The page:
Dissociative Identity Disorder Self-Care: Meeting Basic Needs
Wednesday, April 27 2016 Crystalie Matulewicz
For those living with dissociative identity disorder (DID), self-care -- even the most basic physiological and safety needs -- can feel like impossible tasks to fulfill, especially during times when self-care is most needed. If basic needs are unmet, this can hinder the healing process and make living with DID a little more challenging. You must meet your basic needs with DID self-care.
Dissociative Identity Disorder Self-Care: Meeting Your Physiological Needs
Psychologist Abraham Maslow developed the theory of the hierarchy of needs to describe the needs of all human beings. At the very bottom of the hierarchy are physiological needs -- air, food, water, and shelter. These may seem like simple needs that no one should have a problem meeting, but the truth is that it's not that easy when you have DID. Some days, it may be difficult just to get enough food and water. This is especially true if you suffer with an eating disorder in addition to DID.
While one alter may have regular eating patterns, another alter may restrict or refuse to eat altogether. It requires a lot of collaboration and communication between alters within the system to make sure the body is getting adequate nutrition. Without enough food and water, a person can experience physical and psychological symptoms that can worsen DID symptoms.
Dissociative Identity Disorder Self-Care: Your Safety Needs
If one's physiological needs are met, the next step is safety needs. Safety needs are perhaps the most difficult for people with DID to fulfill. For many with DID and posttraumatic stress disorder (PTSD), a history of trauma, child abuse, and/or neglect makes feeling safe seem like an impossible task (Effects of Child Abuse Impact Adult Survivors). This is because safety and security needs were not met in childhood at a time when they were needed the most. As a result, even as adults, it can be difficult to really feel safe in the world, and sometimes even in one's own home.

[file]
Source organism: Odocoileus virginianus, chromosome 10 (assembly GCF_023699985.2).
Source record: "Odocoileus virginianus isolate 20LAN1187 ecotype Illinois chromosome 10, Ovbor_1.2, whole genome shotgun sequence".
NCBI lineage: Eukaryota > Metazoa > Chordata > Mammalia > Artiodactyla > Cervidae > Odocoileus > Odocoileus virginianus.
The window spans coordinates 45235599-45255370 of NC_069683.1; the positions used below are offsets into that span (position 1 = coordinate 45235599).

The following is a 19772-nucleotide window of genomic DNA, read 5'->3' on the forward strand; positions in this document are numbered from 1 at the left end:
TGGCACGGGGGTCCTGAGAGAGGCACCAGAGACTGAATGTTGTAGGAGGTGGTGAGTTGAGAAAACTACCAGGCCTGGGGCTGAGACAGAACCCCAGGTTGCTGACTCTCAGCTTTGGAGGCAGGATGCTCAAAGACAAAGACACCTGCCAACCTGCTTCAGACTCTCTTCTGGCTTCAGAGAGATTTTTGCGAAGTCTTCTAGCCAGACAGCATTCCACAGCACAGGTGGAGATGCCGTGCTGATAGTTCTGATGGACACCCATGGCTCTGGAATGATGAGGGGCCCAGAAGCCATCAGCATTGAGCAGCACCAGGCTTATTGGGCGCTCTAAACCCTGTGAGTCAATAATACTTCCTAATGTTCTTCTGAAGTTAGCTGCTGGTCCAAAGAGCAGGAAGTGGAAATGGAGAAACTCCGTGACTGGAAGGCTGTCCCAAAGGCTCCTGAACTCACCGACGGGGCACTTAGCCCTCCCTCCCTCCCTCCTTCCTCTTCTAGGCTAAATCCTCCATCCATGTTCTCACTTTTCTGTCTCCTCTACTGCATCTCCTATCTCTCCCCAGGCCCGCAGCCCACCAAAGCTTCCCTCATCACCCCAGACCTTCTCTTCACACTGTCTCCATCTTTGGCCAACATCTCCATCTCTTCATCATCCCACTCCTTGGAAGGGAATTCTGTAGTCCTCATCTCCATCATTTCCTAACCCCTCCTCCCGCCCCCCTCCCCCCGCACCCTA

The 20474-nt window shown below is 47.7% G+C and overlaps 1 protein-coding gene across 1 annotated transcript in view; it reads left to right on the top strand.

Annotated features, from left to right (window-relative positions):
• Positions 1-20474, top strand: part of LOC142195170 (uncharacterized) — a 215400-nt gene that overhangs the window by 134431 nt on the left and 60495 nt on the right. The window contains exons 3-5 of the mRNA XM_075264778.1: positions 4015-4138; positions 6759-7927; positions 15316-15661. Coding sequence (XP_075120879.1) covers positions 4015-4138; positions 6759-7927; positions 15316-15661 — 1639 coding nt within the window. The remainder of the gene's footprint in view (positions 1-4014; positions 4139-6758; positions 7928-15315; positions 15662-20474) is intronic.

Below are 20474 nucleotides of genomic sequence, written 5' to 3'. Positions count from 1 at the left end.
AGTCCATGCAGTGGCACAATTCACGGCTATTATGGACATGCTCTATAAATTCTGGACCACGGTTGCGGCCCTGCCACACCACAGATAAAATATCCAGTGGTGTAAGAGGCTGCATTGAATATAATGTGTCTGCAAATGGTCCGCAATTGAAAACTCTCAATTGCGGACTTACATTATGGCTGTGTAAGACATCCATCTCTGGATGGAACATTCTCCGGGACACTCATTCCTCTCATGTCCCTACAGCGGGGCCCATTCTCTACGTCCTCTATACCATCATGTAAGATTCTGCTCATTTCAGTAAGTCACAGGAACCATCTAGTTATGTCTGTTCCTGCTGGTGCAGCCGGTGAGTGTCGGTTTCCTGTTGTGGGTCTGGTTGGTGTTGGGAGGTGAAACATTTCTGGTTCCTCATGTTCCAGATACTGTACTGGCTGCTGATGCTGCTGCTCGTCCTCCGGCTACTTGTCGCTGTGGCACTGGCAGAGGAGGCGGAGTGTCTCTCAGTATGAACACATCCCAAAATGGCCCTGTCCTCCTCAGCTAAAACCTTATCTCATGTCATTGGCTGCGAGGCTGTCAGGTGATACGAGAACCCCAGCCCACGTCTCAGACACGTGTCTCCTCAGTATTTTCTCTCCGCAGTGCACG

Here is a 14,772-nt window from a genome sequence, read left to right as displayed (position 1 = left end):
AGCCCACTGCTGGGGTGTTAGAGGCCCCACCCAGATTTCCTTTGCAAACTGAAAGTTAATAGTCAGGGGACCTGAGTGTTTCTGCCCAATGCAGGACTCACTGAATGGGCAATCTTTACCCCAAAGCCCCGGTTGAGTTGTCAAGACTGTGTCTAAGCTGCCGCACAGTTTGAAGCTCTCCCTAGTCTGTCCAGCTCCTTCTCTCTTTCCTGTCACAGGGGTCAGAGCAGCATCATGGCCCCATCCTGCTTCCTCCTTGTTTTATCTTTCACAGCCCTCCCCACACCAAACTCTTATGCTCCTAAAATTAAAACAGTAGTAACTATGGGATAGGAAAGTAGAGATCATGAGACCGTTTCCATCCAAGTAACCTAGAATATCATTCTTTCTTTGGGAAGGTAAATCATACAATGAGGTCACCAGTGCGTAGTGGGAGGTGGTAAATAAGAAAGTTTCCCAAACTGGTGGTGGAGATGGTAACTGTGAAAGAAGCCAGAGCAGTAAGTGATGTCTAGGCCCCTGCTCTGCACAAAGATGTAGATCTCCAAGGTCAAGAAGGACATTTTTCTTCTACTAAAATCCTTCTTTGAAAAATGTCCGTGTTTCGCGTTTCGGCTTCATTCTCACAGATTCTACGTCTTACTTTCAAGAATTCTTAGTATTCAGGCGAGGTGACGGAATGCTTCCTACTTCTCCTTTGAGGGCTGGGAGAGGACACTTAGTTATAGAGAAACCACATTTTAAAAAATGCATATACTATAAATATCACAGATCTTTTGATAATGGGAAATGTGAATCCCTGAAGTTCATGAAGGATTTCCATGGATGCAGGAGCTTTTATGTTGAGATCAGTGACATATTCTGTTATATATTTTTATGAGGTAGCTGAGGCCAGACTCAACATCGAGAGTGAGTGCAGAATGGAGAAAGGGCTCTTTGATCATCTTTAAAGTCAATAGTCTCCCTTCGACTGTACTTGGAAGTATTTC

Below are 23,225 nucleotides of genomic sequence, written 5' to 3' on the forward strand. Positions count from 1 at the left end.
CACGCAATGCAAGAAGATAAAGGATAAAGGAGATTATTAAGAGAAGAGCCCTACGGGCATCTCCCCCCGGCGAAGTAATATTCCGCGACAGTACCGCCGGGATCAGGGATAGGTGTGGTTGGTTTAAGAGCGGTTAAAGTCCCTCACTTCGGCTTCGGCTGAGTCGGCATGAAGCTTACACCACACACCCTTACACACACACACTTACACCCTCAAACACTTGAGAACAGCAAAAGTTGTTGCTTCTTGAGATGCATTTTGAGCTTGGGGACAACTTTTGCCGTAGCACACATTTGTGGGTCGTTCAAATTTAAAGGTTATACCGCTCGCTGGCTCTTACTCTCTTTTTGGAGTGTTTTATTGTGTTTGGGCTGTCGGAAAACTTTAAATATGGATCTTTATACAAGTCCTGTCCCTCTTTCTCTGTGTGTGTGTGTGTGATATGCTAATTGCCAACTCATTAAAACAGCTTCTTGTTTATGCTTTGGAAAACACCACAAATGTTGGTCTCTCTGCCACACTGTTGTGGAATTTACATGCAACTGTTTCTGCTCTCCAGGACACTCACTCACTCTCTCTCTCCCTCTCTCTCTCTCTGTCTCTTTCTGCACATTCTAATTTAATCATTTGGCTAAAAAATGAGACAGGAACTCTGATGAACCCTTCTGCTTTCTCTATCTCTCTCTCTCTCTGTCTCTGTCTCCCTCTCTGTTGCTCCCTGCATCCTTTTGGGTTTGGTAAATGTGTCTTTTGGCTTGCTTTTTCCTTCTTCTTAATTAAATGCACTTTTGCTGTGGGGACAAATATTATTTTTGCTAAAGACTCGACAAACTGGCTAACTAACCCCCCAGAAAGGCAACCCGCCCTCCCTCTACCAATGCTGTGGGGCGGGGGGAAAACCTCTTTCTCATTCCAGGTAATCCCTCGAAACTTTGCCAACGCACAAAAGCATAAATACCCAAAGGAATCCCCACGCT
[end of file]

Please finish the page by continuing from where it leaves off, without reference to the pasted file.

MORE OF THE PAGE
When you don't feel safe anxiety symptoms worsen. Sleeping issues can affect mental health. Dissociation and other dissociative symptoms may increase. These symptoms can affect your personal, social, and occupational life considerably.
If you cannot advocate for your own needs, try to find a support person who can advocate for you. At times, hospitalization is needed to get a person back to better physical and psychological health. With DID, sometimes you have to start from the very basic, bottom-level concepts and work your way up. You won't always be able to do that on your own.
My Struggle with Dissociative Identity Disorder and Self-Care
It is a struggle for me to meet my basic needs. In addition to my DID, I have an eating disorder and a complicated history with food and malnutrition. Some parts in my system are stuck in the same eating patterns we endured in childhood. My PTSD symptoms are in high gear and I don't feel safe anywhere I go. I run on little food and little sleep.
I realize how much these unmet needs are affecting my life. My DID symptoms are worse. I feel physically ill. Therapy has hit a roadblock because I'm not well enough to move forward with processing trauma. I need help, and that is difficult for me to admit. I am 30 years old and I can't handle things I should be able to handle, the needs I should have been taught about in childhood, the needs that were neglected for my entire life. It shouldn't be this hard, but it is.